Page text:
With limited strategies for avoiding and transferring the risk, the group focuses on mitigation. One mitigation that everyone likes is distributing professionally designed instruction manuals for the customer. That includes a laminated one page crib sheet to help them easily follow the new procedure. The boss agrees that wouldn’t cost very much and welcomes the idea of adding that mitigation to the project plan. They spend a few more minutes discussing other options including writing profiles of customers who did well with the new procedure and including it in the company magazine. No one likes that idea so they stick with the customer instruction manual mitigation idea. That brings their risk response planning to an end.
Tier 2 – Cross-functional Project Risk Situation
The risk management plan calls for using qualitative risk assessment as a screening tool for quantitative analysis.
The PM anticipates that they will analyze 12 or more risks in an intensive quantitative analysis.
Three committees will perform qualitative analysis. Each one is focusing on a particular category of risk within the categories supplied by the organization.
The sponsor will decide which risks go to quantitative analysis.
The cross-functional project manager distributes the qualitative risk assessment form to each of the three risk committees to use in assessing the project’s risks. The team members are quite familiar with estimating probabilities and magnitudes so the project manager uses a 1-10 scale for the estimates. The first page of one committee’s form looks like this:
Then the project manager gives the committee leaders their instructions, “Each person will make an independent judgment about the probability of each risk event occurring and the impact on the project if it does. We’ll use a 1 to 10 scale for each assessment. So if a risk event is very likely to occur you should give it a 9 or even a 10. For a risk event that is very unlikely, give it a score of 1 or 2. We will do the same thing on the impact. When you come to that decision, forget the probability of the risk event occurring. Simply assess how big an impact it will have if it occurs. If its impact will bury the project and do us irreparable harm, you should score it a 10. If a risk event has minimal impact on the project, give it a 1 or 2.”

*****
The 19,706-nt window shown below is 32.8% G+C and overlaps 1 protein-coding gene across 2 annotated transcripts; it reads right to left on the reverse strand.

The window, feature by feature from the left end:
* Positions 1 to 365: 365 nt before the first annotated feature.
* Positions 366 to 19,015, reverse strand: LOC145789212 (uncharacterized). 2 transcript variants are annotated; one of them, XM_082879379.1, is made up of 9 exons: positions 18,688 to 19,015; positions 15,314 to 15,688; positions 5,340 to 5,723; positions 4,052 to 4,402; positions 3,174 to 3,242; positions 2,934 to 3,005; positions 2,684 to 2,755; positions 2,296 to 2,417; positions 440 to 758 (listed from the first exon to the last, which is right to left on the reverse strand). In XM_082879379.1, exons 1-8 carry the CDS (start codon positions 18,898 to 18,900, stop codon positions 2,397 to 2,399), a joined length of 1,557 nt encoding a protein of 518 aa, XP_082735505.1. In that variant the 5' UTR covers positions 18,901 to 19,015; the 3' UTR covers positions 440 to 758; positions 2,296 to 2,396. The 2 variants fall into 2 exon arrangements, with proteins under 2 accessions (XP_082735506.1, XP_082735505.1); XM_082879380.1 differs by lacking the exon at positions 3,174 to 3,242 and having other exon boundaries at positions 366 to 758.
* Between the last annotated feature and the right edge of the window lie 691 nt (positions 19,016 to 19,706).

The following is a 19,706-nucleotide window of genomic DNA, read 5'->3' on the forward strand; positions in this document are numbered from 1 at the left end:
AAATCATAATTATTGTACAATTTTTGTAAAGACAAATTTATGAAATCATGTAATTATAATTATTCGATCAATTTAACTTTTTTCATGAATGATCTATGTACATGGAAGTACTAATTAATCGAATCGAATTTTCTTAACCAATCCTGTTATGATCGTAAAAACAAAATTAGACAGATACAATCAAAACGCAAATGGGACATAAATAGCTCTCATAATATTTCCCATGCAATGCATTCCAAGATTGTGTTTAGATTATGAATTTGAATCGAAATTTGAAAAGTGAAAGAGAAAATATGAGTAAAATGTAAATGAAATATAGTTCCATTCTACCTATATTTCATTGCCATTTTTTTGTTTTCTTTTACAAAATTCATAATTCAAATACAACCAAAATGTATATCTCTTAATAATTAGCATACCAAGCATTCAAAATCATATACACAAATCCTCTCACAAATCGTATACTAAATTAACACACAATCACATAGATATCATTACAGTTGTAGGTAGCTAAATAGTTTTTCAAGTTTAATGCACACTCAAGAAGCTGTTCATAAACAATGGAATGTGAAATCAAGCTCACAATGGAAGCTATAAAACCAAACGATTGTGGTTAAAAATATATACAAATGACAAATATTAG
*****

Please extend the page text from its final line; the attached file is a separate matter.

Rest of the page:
One of the team members says, “Aren’t we going to discuss each risk first?”
The project manager answers, “No. I think it’s best if each person gives their assessment without being influenced by the others. Remember that we have people whose immediate superior is on the same committee. If people reveal their opinions before we each score the risks, the manager’s opinion may count for too much. Let’s have everyone make a judgment without knowing what the managers think. We may get better information with independent judgments and avoid some of the politics. For that same reason, we’ll keep the ballots anonymous; you’ll notice there is no place to fill in a name.”
A few days later, the project manager gathers the completed forms from the committees and tabulates the data into a spreadsheet designed for this purpose. The result is a table of data values and a graph for each of the committees.
The cross-functional project manager takes the committees’ data and recommendations to the risk management committee which is made up of the sponsor and an executive vice president. The project manager selects one or two risks from each committee’s qualitative analysis and recommends quantitative analysis.